The plot resumes two issues later, in “Dark Encounter” from Star Wars #29, the subject of today’s post. Both Valance and Darth Vader are now on the trail of Tyler Lucian, a deserter from the rebel alliance who is of interest to them both because he knows the full name of the rebel X-wing pilot that blew up the Death Star. Vader wants him because he wants revenge for his defeat in the battle of the Death Star (also known as “The Battle of Yavin” in Star Wars lore), while Valance now seeks to protect the boy he once sought to destroy.
Lucian is holed up in an abandoned tower on Rubyflame Lake, a former resort spot of the old Republic on the planet Centares. The old planetary outpost has been all but wrecked by the Empire, with its waters turned into an acid-like deathtrap thanks to industrial waste. When we’re introduced to Lucian, he’s standing on a dock contemplating suicide by jumping into the water. “The pollutants in there can dissolve metal in hours,” he tells himself. “Flesh would surely only take minutes.” Dark stuff, right? But it’s going to get even darker.
Next, Valance shows up intending to kill Lucian, because dead men tell no tales, but Lucian escapes into his tower just as Vader arrives. This makes it showdown time between Valance and Vader and it turns out to be a cool fight, even if the outcome is never much in doubt. Knowing Valance’s background as a bounty hunter, Vader questions why they’re even having this confrontation and suggests they join forces. Valance refuses. Vader then uses his jedi mind powers to get Valance to drop his gun, but Valance then surprises him with a blast from his cybernetic arm.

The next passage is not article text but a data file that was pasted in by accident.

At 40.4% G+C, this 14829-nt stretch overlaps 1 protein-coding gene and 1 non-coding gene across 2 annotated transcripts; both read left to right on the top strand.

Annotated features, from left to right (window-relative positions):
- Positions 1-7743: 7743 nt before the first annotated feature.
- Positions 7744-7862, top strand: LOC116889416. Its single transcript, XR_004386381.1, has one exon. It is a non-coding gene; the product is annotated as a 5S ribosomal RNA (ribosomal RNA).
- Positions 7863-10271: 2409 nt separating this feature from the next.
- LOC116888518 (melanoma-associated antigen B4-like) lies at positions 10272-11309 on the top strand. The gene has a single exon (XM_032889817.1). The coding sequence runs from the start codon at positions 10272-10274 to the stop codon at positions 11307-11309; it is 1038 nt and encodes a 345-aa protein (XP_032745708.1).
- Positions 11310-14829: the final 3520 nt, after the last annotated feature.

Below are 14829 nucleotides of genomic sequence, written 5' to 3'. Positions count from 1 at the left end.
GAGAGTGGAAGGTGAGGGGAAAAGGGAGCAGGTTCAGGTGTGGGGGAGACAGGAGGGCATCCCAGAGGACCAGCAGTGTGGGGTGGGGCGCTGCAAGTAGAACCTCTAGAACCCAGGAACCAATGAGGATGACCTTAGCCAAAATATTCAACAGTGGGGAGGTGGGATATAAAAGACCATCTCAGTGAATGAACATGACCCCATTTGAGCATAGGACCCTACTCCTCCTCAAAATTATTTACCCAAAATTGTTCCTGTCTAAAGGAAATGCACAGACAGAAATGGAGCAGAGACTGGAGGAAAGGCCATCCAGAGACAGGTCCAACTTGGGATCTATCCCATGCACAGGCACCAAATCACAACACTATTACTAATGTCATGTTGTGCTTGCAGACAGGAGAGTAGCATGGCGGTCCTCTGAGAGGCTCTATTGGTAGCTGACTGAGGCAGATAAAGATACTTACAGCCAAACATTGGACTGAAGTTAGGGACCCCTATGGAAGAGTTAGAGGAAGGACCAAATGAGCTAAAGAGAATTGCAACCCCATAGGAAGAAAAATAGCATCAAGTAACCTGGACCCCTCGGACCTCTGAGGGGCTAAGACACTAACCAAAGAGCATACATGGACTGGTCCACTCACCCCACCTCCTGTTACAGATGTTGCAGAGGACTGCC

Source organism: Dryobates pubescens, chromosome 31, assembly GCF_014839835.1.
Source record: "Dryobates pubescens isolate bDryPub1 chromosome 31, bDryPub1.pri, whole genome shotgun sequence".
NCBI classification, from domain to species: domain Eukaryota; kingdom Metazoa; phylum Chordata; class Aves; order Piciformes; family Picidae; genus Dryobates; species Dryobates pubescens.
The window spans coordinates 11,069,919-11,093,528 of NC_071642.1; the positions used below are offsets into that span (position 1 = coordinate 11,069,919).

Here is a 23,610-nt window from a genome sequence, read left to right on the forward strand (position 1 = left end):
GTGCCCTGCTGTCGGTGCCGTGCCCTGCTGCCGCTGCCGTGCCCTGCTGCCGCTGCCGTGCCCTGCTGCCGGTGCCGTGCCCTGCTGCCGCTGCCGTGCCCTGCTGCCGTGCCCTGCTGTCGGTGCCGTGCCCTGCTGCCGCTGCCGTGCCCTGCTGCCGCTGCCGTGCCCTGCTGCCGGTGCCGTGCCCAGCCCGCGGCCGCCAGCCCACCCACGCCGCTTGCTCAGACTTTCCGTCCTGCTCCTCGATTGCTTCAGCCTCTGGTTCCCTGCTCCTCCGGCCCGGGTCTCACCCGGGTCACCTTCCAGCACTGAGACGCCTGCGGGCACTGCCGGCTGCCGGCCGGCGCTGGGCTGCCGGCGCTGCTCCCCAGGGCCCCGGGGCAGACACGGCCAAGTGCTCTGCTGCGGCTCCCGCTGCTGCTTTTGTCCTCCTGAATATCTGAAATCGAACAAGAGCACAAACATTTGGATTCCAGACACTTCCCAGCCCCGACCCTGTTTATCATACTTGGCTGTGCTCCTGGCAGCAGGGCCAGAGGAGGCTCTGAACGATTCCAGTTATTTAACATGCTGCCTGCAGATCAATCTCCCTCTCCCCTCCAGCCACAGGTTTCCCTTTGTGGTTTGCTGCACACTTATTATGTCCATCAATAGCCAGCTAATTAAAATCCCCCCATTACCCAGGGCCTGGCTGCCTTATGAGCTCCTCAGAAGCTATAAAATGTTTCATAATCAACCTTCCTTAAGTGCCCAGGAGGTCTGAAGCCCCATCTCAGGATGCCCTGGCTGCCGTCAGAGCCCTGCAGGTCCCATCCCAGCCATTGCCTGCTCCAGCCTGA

Vader, temporarily brought low by the blast, is impressed. Again, he suggests they should join forces, and again Valance refuses. “The boy you’re seeking . . . and his droid . . . held out hope of something better, Vader. A time, a life, when even someone like me might not be a freak.” Tyler Lucian overhears this in the tower.
Valance tries to cut off the pier with another blast, but Vader leaps across the chasm and strikes him. Valance strikes back but Vader answers with his lightsaber. For a moment, the conflict appears to have ended; then Valance reaches out and grabs hold of Vader’s ankle with all the strength his cyborg hand can muster. Vader calls this “lunacy,” pointing out the inevitability of his discovering the identity this pilot eventually. “And for what will you have sacrificed yourself?”
“Time, force master,” Valance answers. “The boy you seek . . . the one with the droids . . . is good. And he’s growing. Someday he’ll be your equal . . . or your better. Any delay works in his favor . . . increases his chances.” Again, we are shown Tyler Lucian overhearing these words.
Vader lashes out once more with his saber, but Valance rolls off the pier and nearly takes the Sith Lord with him. Vader will free himself, ending Valance in the process, leaving Tyler Lucian to a grim decision.
Vader kinda has a thing for cutting off hands, no?
I’m pretty sure suicide was still against the Comics Code at this point, so take note how they masterfully work around this restriction. Something falls from the tower into those toxic waters and the text reads that Tyler Lucian found “the courage that has long deserted him.” The rest of the text likewise reads like pure poetry. Archie Goodwin was a damn fine writer, folks, and this was some dramatic and powerful stuff. The art job by Carmine Infantino and Bob Wiacek here was actually pretty good too. I recall enjoying this comic when I first bought it and might have enjoyed it even more on this latest read.
Vader would not learn Luke’s name until Star Wars #35 (May 1980) and would later, finally, meet him face to face this same issue. Bit of an odd choice, seeing as how the Empire Strikes Back adaptation would come up just a few issues later—after keeping them apart so long, why not just wait for Empire to bring them together by that point? A bit puzzling, certainly.
As for Valance, my understanding is that they changed his backstory for this new series, linking him with Han instead of Luke. While I hear good things about these new Star Wars books, it’s hard for me to imagine anyone doing better with Valance than Goodwin did here. Like I said, I didn’t buy Marvel’s Star Wars with great frequency back then, but later caught up on them via those reprint volumes from Dark Horse, so I can tell you with some authority: this story, “Dark Encounter,” may well have been the very best of the bunch.